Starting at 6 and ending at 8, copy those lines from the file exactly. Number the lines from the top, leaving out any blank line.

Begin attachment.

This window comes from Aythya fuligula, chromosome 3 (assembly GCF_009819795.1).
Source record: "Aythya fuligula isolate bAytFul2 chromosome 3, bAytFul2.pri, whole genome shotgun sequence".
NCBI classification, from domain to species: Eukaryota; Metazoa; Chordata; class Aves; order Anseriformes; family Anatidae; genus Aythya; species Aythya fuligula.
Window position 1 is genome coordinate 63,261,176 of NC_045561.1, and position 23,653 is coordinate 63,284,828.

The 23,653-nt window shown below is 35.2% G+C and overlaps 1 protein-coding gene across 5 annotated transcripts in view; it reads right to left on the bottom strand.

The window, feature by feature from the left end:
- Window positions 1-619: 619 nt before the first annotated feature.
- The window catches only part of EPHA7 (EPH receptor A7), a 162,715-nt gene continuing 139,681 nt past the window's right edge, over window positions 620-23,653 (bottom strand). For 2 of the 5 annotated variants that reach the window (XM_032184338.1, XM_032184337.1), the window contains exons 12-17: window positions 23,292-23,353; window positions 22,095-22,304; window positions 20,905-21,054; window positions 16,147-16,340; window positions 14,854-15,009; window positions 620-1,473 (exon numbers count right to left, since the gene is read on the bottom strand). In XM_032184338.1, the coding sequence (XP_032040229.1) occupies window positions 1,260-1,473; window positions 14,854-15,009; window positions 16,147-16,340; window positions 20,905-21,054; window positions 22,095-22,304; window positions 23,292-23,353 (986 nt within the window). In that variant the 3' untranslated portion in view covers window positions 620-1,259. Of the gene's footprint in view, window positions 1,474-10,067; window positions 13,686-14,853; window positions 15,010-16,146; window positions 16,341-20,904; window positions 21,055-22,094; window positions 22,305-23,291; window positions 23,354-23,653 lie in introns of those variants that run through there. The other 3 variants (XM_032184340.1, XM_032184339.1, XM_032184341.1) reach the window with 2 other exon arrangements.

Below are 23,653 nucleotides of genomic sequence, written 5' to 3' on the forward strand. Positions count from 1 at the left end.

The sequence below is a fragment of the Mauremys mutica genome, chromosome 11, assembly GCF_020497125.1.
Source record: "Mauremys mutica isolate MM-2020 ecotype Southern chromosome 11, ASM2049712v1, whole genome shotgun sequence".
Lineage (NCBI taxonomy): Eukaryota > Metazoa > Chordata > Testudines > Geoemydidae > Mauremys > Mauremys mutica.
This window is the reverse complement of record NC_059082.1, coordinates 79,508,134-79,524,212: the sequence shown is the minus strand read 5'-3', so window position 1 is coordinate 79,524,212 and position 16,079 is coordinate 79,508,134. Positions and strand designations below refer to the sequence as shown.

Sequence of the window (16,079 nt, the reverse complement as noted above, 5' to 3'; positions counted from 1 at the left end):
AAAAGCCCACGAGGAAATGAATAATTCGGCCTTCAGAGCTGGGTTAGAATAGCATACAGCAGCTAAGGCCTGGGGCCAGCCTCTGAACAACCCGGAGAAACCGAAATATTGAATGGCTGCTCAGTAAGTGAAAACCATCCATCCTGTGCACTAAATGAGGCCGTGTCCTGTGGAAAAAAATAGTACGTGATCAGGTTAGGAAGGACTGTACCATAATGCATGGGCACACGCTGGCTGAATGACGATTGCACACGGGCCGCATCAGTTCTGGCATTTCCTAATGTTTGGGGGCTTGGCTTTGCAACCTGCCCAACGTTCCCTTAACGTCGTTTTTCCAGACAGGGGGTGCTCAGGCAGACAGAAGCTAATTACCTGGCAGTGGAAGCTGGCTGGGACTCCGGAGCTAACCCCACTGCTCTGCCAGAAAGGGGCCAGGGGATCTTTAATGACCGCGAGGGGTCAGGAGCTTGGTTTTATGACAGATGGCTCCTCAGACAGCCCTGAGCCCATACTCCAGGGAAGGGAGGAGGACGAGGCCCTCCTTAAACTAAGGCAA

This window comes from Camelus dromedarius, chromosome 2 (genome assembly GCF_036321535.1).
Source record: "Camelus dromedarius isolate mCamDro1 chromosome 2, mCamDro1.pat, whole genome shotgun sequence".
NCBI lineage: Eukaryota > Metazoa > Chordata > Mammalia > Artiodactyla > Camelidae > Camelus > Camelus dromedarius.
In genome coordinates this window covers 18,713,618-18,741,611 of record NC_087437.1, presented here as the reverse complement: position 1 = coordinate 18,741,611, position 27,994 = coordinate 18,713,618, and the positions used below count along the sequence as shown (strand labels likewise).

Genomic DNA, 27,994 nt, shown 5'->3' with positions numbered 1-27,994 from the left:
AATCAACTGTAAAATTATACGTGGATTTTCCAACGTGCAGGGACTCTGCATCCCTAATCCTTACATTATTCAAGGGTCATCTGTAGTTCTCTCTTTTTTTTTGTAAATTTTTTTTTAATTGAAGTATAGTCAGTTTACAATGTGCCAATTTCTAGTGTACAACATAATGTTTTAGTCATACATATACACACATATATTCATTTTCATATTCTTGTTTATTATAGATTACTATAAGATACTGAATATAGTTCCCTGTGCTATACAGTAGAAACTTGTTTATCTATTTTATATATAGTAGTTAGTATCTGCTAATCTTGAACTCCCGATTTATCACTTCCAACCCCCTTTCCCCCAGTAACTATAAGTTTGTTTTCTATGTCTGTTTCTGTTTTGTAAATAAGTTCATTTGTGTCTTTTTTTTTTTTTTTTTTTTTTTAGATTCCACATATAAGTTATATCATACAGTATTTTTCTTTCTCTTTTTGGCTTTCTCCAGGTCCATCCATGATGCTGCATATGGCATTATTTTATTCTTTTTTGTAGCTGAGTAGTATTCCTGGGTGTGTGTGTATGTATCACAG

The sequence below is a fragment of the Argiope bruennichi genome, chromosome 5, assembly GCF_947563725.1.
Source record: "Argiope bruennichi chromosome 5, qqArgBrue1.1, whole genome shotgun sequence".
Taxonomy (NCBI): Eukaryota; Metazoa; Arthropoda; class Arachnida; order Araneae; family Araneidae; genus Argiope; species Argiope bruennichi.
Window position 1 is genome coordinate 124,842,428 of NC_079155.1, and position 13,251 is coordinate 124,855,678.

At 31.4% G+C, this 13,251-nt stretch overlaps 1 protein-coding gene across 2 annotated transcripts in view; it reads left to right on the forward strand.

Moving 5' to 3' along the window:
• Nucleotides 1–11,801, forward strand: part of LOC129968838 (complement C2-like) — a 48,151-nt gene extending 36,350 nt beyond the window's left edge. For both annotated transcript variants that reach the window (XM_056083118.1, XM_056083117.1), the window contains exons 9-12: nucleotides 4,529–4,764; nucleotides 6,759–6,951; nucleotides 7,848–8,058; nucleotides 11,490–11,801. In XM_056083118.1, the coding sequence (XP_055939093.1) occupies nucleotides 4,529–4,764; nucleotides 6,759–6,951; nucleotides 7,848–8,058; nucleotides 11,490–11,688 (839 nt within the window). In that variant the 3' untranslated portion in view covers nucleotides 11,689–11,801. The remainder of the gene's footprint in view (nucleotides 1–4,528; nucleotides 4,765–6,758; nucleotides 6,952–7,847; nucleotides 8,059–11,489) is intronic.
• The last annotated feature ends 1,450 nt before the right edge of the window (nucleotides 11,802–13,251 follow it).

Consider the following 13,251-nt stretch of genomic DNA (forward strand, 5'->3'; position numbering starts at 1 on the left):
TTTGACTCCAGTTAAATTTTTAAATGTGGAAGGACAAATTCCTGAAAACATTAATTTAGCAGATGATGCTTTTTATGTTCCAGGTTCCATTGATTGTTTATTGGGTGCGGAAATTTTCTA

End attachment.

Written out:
The window, feature by feature from the left end:
- Window positions 1-619: 619 nt before the first annotated feature.
- The window catches only part of EPHA7 (EPH receptor A7), a 162,715-nt gene continuing 139,681 nt past the window's right edge, over window positions 620-23,653 (bottom strand). For 2 of the 5 annotated variants that reach the window (XM_032184338.1, XM_032184337.1), the window contains exons 12-17: window positions 23,292-23,353; window positions 22,095-22,304; window positions 20,905-21,054; window positions 16,147-16,340; window positions 14,854-15,009; window positions 620-1,473 (exon numbers count right to left, since the gene is read on the bottom strand). In XM_032184338.1, the coding sequence (XP_032040229.1) occupies window positions 1,260-1,473; window positions 14,854-15,009; window positions 16,147-16,340; window positions 20,905-21,054; window positions 22,095-22,304; window positions 23,292-23,353 (986 nt within the window). In that variant the 3' untranslated portion in view covers window positions 620-1,259. Of the gene's footprint in view, window positions 1,474-10,067; window positions 13,686-14,853; window positions 15,010-16,146; window positions 16,341-20,904; window positions 21,055-22,094; window positions 22,305-23,291; window positions 23,354-23,653 lie in introns of those variants that run through there. The other 3 variants (XM_032184340.1, XM_032184339.1, XM_032184341.1) reach the window with 2 other exon arrangements.